When Theresa May, the U.K. prime minister, called for a surprise snap election in April, she framed the vote as a necessary measure to give her Conservative government a strong mandate to press forward with negotiations over her country’s exit from the European Union. A strong Conservative showing in the election, scheduled for June 8, will also empower May to pursue a domestic agenda more aligned with her socially conservative politics, potentially by dismissing unreliable cabinet ministers like Foreign Secretary Boris Johnson and David Davis, secretary of state for exiting the EU. It may also embolden the Conservatives to hold a vote on Syrian airstrikes.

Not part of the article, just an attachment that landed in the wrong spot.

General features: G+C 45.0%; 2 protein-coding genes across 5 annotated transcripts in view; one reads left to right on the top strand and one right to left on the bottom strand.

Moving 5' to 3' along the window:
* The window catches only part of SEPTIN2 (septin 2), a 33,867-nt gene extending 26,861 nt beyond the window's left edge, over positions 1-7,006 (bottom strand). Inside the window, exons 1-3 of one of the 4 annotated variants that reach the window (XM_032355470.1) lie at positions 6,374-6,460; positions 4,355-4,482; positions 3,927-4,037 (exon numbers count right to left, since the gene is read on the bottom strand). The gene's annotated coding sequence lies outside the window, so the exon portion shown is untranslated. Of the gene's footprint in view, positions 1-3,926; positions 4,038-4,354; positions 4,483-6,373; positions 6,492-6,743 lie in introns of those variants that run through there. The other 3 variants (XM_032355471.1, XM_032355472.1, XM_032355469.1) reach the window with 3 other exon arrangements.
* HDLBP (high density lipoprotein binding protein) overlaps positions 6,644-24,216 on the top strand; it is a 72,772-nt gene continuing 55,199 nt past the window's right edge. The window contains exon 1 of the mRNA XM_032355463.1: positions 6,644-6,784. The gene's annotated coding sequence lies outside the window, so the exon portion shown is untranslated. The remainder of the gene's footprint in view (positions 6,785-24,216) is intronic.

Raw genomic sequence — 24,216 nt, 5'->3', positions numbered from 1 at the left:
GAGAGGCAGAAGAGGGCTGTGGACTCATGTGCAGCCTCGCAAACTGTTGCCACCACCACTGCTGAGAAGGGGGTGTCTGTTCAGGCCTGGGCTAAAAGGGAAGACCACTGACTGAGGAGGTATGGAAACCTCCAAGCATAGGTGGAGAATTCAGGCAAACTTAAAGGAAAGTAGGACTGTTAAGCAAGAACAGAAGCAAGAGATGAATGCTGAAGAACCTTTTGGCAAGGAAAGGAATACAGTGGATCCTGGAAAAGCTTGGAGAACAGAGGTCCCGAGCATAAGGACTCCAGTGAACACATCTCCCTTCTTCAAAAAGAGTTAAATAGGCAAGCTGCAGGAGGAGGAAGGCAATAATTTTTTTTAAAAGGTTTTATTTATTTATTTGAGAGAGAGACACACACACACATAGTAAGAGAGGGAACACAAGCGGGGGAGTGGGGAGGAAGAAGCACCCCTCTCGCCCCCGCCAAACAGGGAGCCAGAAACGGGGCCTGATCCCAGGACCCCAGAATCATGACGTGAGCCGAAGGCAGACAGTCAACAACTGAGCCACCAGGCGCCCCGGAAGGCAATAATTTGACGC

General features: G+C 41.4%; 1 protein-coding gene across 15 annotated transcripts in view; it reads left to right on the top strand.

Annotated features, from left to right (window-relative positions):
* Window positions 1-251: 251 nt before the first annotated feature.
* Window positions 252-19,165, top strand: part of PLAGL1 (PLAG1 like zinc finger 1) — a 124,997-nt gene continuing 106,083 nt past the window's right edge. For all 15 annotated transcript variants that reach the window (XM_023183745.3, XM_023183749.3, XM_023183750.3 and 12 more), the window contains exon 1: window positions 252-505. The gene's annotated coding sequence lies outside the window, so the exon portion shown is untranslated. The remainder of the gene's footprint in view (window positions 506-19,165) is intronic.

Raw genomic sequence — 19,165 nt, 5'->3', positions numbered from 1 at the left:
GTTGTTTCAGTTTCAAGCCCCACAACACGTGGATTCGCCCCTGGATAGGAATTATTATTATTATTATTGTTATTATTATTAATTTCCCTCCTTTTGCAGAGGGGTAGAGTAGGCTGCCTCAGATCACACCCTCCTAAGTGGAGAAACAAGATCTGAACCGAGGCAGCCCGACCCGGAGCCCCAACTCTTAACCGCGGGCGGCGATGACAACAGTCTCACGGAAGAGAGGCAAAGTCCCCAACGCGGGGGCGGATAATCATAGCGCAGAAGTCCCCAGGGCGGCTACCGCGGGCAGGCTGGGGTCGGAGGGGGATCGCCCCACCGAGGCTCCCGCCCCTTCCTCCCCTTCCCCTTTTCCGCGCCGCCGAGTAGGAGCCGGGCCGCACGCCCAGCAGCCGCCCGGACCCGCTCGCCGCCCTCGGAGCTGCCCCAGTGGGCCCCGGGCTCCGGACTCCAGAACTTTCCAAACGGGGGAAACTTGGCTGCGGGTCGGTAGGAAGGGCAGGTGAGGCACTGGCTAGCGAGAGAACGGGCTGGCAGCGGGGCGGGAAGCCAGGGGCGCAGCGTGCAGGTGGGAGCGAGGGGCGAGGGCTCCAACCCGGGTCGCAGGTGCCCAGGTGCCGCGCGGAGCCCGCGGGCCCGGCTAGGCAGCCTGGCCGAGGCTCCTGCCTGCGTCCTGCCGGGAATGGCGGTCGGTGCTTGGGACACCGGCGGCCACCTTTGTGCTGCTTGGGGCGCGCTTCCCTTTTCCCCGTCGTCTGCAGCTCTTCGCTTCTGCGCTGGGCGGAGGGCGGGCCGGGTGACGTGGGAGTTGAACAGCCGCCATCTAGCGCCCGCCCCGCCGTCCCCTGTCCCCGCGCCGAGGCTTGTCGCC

For Gina Miller, the investment manager who successfully sued the government last year to ensure Parliament would get to vote on invoking Article 50 (the measure signaling the U.K.’s intent to leave the EU), May’s plan risks changing the country’s fundamental nature. Miller hyperbolically alleges that May will turn Britain into an “electoral dictatorship”—rather than just consolidating her majority. Last week, Miller convened an audience of journalists in a private room at London’s Institute of Contemporary Art to announce her plan to foil May’s election agenda. Since May announced the snap election just over two weeks ago, Miller has raised over £360,000 to fund the “Best for Britain” campaign, which aims to encourage citizens to vote for candidates of all parties (including Conservatives) most likely to challenge May’s vision of a “hard” Brexit—a departure from the European single market and the end of free movement—and demand Parliament secure a final vote on the final U.K. exit deal. Her team has reportedly received £25,000 and office space from Richard Branson, founder of the Virgin Group. Other, similar efforts, such as the Open Britain campaign supported by former Labour Prime Minister Tony Blair, and a smaller grassroots campaign called Tactical2017, led by Becky Snowden, a 28-year-old digital marketing worker, are also underway.